More and more smartphone manufacturers have been moving towards on-screen buttons, with Google really pushing for it over the physical button alternative. However, there are still a few OEMs (we're looking at you, Samsung) that have preferred to keep things a bit more traditional. Tell us which way you prefer and why.
Carrier IQ Creeps Out Everyone
Over the last week, Carrier IQ received quite a lot of attention. First, TrevE was served a Cease and Desist letter from Carrier IQ, including a prepared statement they insisted TrevE release on his website, denouncing his work. The Electronic Frontier Foundation responded on TrevE’s behalf, calling the C&D a violation of constitutional rights, and malicious. Carrier IQ apologized, calling the C&D, “misguided,” but made a statement denying many of the allegations.
Then TrevE released a video proving that every single allegation that Carrier IQ denied their software was capable of doing, their software actually does. And apparently not even the mighty iPhone is free of Carrier IQ data mining.
In the last few days, pieces of the story made their way to The New York Times, Wall Street Journal, Washington Post, Forbes, Huffington Post, CNN, MSNBC, Fox News, and more–not typically the venues to announce mobile tech news. There’s congressional interest in the matter, with Minnesota Senator Al Franken demanding answers about Carrier IQ by 14 December 2011.
A flood of statements poured in from companies of all sorts, proudly announcing that their products do not use Carrier IQ. Statements from companies that use Carrier IQ are now trickling in, too. Of the statements by companies who admit to using Carrier IQ, all of them include a list of data they do not collect. That may be confusing because they immediately contradict TrevE’s video.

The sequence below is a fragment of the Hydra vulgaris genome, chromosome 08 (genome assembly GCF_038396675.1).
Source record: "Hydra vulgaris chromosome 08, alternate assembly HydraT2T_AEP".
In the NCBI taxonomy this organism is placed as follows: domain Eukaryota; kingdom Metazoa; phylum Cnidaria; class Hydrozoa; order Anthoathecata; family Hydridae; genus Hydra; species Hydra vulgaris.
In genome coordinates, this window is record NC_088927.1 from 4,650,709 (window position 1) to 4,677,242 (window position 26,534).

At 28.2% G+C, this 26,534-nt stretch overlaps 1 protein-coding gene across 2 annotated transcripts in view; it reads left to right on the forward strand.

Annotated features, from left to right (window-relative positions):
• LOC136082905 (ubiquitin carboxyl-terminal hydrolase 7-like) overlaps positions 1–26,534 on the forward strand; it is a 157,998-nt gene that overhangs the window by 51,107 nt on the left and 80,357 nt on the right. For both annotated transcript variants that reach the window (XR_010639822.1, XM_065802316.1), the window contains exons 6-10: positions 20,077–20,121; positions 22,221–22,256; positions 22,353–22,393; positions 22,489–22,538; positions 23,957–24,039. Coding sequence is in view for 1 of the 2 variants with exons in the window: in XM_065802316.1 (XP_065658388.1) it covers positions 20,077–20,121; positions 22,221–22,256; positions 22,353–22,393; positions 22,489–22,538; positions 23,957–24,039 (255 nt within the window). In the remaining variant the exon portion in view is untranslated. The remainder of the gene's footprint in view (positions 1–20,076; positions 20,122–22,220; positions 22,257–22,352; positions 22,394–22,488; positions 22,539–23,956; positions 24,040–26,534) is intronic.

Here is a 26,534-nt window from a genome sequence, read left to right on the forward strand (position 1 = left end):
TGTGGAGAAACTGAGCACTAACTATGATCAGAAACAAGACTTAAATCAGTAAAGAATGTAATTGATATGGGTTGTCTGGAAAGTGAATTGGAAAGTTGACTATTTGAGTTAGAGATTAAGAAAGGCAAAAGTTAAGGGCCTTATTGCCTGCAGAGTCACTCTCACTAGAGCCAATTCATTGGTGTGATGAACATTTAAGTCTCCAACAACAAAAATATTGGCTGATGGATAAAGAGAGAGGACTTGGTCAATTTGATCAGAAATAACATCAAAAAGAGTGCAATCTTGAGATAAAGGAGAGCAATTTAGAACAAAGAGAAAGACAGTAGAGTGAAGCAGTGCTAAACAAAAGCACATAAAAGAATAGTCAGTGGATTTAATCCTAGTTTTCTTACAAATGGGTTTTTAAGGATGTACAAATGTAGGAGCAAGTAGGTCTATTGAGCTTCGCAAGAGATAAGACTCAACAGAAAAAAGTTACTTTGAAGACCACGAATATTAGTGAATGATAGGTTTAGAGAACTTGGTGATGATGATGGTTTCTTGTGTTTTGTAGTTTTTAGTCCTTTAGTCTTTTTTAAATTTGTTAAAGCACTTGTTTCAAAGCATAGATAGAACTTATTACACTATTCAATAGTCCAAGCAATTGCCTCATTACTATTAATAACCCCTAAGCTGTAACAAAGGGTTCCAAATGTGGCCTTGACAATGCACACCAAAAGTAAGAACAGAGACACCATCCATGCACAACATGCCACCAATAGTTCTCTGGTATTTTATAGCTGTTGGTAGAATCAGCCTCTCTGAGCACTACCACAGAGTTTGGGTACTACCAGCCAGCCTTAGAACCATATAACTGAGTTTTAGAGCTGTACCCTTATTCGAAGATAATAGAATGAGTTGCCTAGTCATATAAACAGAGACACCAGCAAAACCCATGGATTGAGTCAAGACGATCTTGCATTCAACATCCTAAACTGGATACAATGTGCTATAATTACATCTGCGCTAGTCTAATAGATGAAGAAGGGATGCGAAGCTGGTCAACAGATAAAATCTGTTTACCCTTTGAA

For example, from T-Mobile’s statement, “T-Mobile does not use this diagnostic tool to obtain the content of text, email or voice messages, or the specific destinations of a customers’ internet activity, nor is the tool used for marketing purposes.”
From Sprint’s statement, “We do not and cannot look at the contents of messages, photos, videos, etc., using this tool. The information collected is not sold and we don’t provide a direct feed of this data to anyone outside of Sprint.”
The contradiction between these statements and the reality of the Carrier IQ software comes from a failure of explanation on the part of the carriers and of Carrier IQ. It may be true that they do not receive that data, but the software most certainly collects it. If their software was unable to collect all this information, it’d be much more plausible that they never receive it. Why create diagnostic software capable of collecting more information than you collect? It makes no sense, and these responses are frankly unbelievable. They’re also astoundingly slimy semantic dodges, if not lies. And if not lies, the burden of proof is on the carriers, and yet to be fulfilled.
We called Sprint Customer Service yesterday to see about getting a contract and a new smartphone, and specifically asked about Carrier IQ. The customer service representative, Jason, assured me that Sprint did not use Carrier IQ.
Now, I believe this is a singular example of ignorance-nearing-idiocy. Sprint obviously, publicly admits they use Carrier IQ’s software. Nothing in itself to pursue. However, it goes far to show just how much of an option we have, here. If a random customer cannot be informed of their contractual obligations because a customer service representative isn’t even informed of those contractual obligations, the It’s-in-the-Terms-of-Service defense does not work.
On top of that, the next step in exposing the depth of evil to which Carrier IQ is used is proving that the only way “law enforcement offers could log into a special Sprint Web portal and, without ever having to demonstrate probable cause to a judge, gain access to geolocation logs detailing where they’ve been and where they are,” is using Carrier IQ. (Source: Sprint fed customer GPS data to cops over 8 million times.)
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